North East hunts have welcomed calls for the rules on fox hunting to be loosened.
MPs and campaigners are pushing the Government to scrap the ban on using more than two dogs to flush out foxes so they can be shot.
Farmers say attacks on lambs have increased, and argue that limited pest control measures permitted under the 2004 Hunting Act are not working.
They point out that the change - likely to require a vote in Parliament but not a fresh Bill - would bring the law in England and Wales into line with that in Scotland.
Any move to ease the restrictions on hunting introduced by the Labour government would be highly controversial, but potentially popular in Tory heartlands.
Charlie Shirley-Bevan, who is master of the Tynedale Hunt, says he is still aiming for a full repeal on the ban, but welcomed loosening the restrictions
“Anything we can do to help the farmers is important,” he said. “We wouldn’t survive without them and it seems, they need us too. However, it’s just a change in the law – it’s not actually repealing the act.”
Hill farmers, who suffered devastating losses last spring as a result of the late snow, say a change in the law is desperately needed to fend off a growing threat to their livelihood.
Rules already in place allow farmers to flush foxes out of their dens and shoot them in order to protect flocks but it is a criminal offence to use more than two dogs.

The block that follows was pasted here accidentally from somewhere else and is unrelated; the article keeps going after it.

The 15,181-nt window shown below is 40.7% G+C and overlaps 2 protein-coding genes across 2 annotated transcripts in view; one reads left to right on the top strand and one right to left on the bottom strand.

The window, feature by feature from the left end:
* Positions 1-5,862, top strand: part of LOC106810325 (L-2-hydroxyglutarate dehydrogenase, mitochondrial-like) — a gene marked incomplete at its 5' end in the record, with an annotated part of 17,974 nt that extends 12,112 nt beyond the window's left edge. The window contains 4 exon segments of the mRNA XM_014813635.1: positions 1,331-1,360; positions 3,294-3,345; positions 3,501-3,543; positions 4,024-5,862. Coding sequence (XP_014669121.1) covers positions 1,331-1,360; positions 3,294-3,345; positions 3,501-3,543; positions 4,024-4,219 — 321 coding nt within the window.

The Countryside Alliance has repeatedly made the case for a repeal of the ban on hunting.
Tim Bonner, director of campaigns for the Countryside Alliance said: “The Countryside Alliance does not believe that it is possible to amend or adapt a law as flawed as the Hunting Act into any workable form.
“The alliance does, however, understand the urgent need for the only effective method of fox control in many upland areas to be reinstated and so supports the call for the removal of the two dog limit for flushing and shooting foxes.”
However, the League Against Cruel Sports, argues that the act should not be weakened under any circumstances.
A spokeswoman for the organisation said: “The Hunting Act is a successful piece of legislation and it works – ultimately we do not want to see it weakened.
“If farmers’ unions are supporting this, do they not have anything better to do with their time?
“This would ultimately be changing the legislation quite considerably.”
The hunting ban was passed by the last Labour Government after a long and bitter campaign on both sides.